The most common form of ink, dating from about 250 B.c. to approximately 1100, was a carbon black ink with a glue or gum binder. At  this  time,  it  was found that the mixing  of  a  natural  iron  salt-ferrous  sulfate-with  an  extract from nutgalls, which are high in tannic acid, resulted in a chemical reaction that produced a blue-black ink. This method of ink production was considered an improvement; however, it was not lightfast and the particles that remained• in the ink from the chemical reaction did nothing  to  improve  flow  characteristics.  It was the development of synthetic dyes, during the nineteenth century, that paved the way for the fountain  pen. Inks could now  be made from true solutions,  with no particles to clog a writing instrument.


India Ink

The term "India ink," or "China ink," originally referred  to  a  lampblack  (car­ bon) ink in stick form produced in either China or  Japan.  Today,  "India  ink" refers to any ink made of carbon that is also waterproof. Some manufacturers of India ink still use carbon from Oriental ink sticks. Shellac is commonly  used  as the binder for this ink and makes it waterproof. India ink should not contai

n any dye.

There are two methods of testing an  ink  to see if  it  is a dye  composite.  A drop of ink placed on   piece of absorbent  paper will spread out and feather at the edge. An ink that  is a dye composite  will  produce  a two-colored  edge,  such as  a  blue-black  and  maroon,  within  a  few  hours,   and a carbon   black   ink   will not. The second method is  to place some of  this ink on  paper  in direct  sunlight for one day. If there is any evidence of fading, it is not a carbon ink.

Nonwaterproof India inks are available-they are made primarily for use in fountain pens. The absence of shellac reduces the possibility of clogging. Non­ waterproof India inks always state on the label either "nonwaterproof" or "fount." Only such inks should be used in a fountain  pen.  However,  the  use of any India ink, waterproof or not, will void most fountain pen warranties.

It would seem that the centuries of continuous  use  of  India ink in  both  writing and drawing can be attributed to the simplicity its use  and  its  great  perma­nence.


Drawing Inks

The term "drawing ink" refers to both India ink and colored  waterproof  inks. Until recently, colored drawing inks were known for being highly  fugitive.  Today, there are several transparent dye composites, and several semiopaque pigmented inks that are labeled lightfast. These-and only these-may be  con­ sidered for fine artwork, but remember that lightfastness of such products often meets only the minimum standards.


Fountain Pen Ink

Conventional fountain pen inks are dyes dissolved in water, or water-alcohol mixtures, with a nonwaterproof binder. This allows the ink  to flow  freely  with­ out clogging the pen. Until recently, almost all fountain pen inks were highly fugitive and could only be preserved by protection from exposure to light. The recent resurgence of interest in calligraphy, combined with the manufacture of calligraphy fountan pens, generated a demand for fountain pen inks, expecially colored inks, that did not fade when the finished product was framed and dis­ played. Today, there are several companies producing a limited range of both waterproof and nonwaterproof and pigmented and dye-composite inks that can be used in fountain pens. However, they are new and should  be used with caution, and only after reading any restrictions described on the label.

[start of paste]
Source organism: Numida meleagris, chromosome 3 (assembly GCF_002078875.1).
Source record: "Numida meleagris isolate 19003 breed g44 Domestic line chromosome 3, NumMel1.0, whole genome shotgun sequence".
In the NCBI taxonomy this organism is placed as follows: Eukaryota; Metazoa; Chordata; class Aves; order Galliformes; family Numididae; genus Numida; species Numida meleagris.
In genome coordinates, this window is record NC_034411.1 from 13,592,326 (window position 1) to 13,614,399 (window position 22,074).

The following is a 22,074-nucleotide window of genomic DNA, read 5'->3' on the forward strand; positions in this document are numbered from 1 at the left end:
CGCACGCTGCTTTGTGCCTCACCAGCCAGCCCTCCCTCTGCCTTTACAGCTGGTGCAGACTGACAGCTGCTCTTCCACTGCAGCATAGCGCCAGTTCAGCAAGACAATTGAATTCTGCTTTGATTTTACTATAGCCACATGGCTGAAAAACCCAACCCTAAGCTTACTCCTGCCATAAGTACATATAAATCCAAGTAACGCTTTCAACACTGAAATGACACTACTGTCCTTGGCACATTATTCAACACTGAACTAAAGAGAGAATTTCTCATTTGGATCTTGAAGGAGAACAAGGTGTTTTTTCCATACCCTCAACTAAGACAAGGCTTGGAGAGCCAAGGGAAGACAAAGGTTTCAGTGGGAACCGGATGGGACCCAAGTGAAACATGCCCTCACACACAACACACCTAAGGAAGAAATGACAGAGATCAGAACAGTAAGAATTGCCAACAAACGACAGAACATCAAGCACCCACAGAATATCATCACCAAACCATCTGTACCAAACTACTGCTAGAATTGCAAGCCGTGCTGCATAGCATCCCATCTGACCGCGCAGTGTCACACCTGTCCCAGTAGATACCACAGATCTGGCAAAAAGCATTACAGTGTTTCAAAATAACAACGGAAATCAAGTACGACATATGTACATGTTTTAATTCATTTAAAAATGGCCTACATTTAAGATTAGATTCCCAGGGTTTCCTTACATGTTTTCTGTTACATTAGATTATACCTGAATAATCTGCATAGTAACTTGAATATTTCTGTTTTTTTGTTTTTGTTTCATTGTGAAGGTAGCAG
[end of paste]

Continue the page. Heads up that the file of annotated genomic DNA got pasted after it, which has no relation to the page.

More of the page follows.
Inks for Techincal Pens

Permanence, opacity, and being waterproof are high priorities in a technical pen ink. Technical pens, which  are used  in drafting  and illustration,  are designed  to be used with permanent, opaque waterproof ink that  would ruin any other foun­ tain pen. (Technical pens do require some maintenance or they, too, will be rendered useless by such inks.) Inks made for technical pens often  meet  mini­ mum lightfastness standards for fine artwork, and may  be used for such,  if  they are labeled "lightfast."

As the use of  technical  pens has widened, so has the selection of inks for use   in them. Today, transparent and opaque and matte and gloss inks are available. There are also inks that work on plastic  surfaces,  such  as acetate  and drafting film. The flow, or working characteristics, of ink are often very different  from brand to brand. Some inks, like those produced  by  Koh-i-noor  Rapidiograph, seem to be made with density foremost  in  mind,  and  are  not as free  flowing. This quality is ideal for drafting, where exacting reproduction of drawings is required. For fine artwork, however, flow is often more important  than  density, and many other companies produce thinner  inks that  flow  more easily. It is wise to sample several brands  to see Whatever  ink  you select, it should never be used in a fountain pen.

Oriental Inks and Watercolors